By Kathlyn McCluskey
The Northern Right whale is the world's most endangered large whale.
Their only known calving grounds are the shallow coastal waters of Georgia and Florida, from the Altamaha River near Darien to Sebastian Inlet, south of Cape Canaveral. Here the great mother whales come to bear and nurture their young from November through April each year. They remain within five miles of shore, often venturing into the bays and inlets.
When the Spanish discovered St. Simons Island in the 1540s, they called St. Simons Sound "The Bay of Whales" because there were so many mother and calf pairs to be seen. They named Jekyll Island "The Isle of Whales." By 1875, commercial whaling had nearly wiped out the species, and the people of the Golden Isles forgot their heritage of the whales.
In 1984, modern scientists, working with airplane pilot volunteers, rediscovered the Northern Right Whales' calving grounds. In 1993, the calving grounds were declared Critical Habitat under the Endangered Species Act -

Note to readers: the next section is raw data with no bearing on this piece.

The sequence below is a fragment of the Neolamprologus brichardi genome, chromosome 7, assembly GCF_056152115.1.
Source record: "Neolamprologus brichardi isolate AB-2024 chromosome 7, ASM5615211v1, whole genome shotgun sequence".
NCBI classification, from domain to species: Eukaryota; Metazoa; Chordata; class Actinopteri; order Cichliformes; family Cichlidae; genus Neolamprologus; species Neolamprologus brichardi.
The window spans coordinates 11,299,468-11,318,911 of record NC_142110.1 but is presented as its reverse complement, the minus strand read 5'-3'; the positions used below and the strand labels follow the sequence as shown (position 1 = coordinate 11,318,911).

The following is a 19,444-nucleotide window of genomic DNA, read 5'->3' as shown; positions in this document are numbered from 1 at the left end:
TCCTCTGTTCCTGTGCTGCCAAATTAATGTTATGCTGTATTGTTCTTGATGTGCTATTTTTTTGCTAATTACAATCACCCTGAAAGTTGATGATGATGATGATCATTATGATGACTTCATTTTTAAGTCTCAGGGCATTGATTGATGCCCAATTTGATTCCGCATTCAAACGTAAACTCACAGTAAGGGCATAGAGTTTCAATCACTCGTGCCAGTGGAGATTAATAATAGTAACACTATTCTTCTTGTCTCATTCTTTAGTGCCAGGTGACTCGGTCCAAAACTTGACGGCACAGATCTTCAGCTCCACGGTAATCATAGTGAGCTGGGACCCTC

providing protection for the whales under United States law and educational resources to train boaters in safety precautions that can save whales' lives.
Northern Right Whales are devoted mothers, giving birth only every three to five years.
Nursing calves stay with their mothers for a year, migrating back to the summer feeding grounds off New England and Nova Scotia.
Fourteen feet long at birth, Northern Right Whales may grow to 60 feet in length and weigh up to 100,000 pounds. The tail may be 20 feet across. Yet, their smooth, glossy black skin is sensitive and quivers to the gentle touch of a human hand. Most Northern Right Whales have a white patch on their bellies.
Old-time whalers gave these whales their name because they were the "right" whale to catch.
Mother whales are so attached to their calves that whalers would harpoon a calf first, knowing that the cow would stay with her calf until she, too, could be killed.